Calling all revenue cycle managers, customer needs assistance up front

With the rise in high deductible health plans, many patients are beginning to assume increased financial responsibility and are shopping for healthcare services to find the most cost-effective options.

In addition, the Affordable Care Act has resulted in a growing population of first-time insured patients who are making healthcare purchasing decisions and need to be educated about the revenue cycle and their financial role in the care experience.

Given these industry changes, many hospitals and health systems are taking a closer look at the protocols and processes they have in place to guide financial interactions with patients. While patients do appreciate pricing transparency and advanced information about their financial responsibilities, there are several steps that are often skipped on the front end of the revenue cycle.

Customer service makes all the difference

The healthcare market is more competitive than ever, and providers are under pressure to offer affordable, quality healthcare, or risk losing patients. Just as in other industries, healthcare customers value quality service at competitive prices. They also place a premium on other factors that are often overlooked, such as convenience, atmosphere and predictability, as well as a knowledgeable and friendly staff. As such, it is important for providers to create a culture in which customer service and satisfaction are among the organizations' highest priorities.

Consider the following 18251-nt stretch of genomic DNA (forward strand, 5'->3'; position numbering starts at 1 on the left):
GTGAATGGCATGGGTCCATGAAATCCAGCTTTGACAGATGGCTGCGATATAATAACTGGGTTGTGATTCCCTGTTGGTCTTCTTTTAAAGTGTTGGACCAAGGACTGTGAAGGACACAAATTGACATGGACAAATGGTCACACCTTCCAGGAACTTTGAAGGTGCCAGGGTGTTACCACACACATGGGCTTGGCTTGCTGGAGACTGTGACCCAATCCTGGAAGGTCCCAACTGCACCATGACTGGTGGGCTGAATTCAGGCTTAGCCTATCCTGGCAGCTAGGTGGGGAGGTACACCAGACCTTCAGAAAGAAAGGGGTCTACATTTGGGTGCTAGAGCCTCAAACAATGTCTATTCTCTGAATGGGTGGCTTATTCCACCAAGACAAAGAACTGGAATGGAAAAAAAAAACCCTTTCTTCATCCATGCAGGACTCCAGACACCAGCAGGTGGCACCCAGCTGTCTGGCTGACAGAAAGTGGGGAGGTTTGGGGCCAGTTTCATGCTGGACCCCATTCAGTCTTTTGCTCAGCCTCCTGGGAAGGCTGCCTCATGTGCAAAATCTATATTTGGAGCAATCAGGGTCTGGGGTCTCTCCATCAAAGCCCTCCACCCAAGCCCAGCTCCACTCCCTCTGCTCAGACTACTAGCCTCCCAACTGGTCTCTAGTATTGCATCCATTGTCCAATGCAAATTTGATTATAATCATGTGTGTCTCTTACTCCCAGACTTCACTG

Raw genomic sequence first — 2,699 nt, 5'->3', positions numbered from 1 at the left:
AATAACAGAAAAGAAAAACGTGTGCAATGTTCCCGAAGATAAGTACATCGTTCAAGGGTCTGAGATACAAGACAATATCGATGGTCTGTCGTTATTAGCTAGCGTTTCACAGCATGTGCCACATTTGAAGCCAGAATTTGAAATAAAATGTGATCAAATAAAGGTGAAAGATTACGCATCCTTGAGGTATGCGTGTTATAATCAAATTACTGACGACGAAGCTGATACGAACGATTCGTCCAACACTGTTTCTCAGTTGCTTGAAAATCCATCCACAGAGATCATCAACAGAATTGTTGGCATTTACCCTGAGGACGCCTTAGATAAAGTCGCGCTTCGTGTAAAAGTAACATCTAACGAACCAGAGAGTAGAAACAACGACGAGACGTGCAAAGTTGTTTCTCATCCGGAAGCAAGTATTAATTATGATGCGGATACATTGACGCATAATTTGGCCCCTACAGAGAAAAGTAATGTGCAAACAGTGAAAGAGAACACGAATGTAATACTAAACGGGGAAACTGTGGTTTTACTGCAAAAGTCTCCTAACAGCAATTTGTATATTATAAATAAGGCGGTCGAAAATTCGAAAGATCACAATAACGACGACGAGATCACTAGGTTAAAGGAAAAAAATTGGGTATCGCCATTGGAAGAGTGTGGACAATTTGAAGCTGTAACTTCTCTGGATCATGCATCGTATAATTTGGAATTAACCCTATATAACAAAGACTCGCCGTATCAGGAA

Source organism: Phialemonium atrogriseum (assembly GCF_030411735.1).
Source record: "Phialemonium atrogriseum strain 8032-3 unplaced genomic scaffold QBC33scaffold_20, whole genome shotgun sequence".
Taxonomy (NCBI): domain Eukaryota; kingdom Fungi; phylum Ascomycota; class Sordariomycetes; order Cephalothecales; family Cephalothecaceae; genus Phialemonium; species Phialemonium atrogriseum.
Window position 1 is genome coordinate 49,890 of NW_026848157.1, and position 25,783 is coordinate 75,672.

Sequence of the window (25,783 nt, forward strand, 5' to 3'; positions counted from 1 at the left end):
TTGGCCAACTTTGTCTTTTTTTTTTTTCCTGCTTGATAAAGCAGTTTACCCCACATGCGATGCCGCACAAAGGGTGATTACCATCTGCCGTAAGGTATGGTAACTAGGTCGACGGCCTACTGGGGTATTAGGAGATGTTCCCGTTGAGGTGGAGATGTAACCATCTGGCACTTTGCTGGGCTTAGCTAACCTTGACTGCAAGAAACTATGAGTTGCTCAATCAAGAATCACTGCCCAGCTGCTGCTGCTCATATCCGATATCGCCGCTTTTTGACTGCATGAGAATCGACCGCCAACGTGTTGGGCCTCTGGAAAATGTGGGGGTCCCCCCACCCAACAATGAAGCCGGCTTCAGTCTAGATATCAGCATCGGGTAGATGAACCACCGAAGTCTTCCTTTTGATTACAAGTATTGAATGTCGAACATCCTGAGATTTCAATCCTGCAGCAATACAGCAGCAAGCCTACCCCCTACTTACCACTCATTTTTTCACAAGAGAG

Think of your own experiences as a customer. For example, is there a certain restaurant you prefer? Assuming that you like the food and it is reasonably priced, what are the other qualities the restaurant has that elevate it to the top of your list? Is it conveniently located? Is it clean? Is the food consistent? Are the people polite?

Now, overlay that thought process on your own revenue cycle. Assuming you can't control the cost or quality of a procedure, there are many other facets of the patient (or customer) experience that you can control. These include customer service hours, the appearance and atmosphere of the registration and waiting areas, the level of professionalism among staff, process consistency and communication, all of which contribute to the customer experience. As with your favorite restaurant, some customers may choose you over a competitor for many reasons other than cost.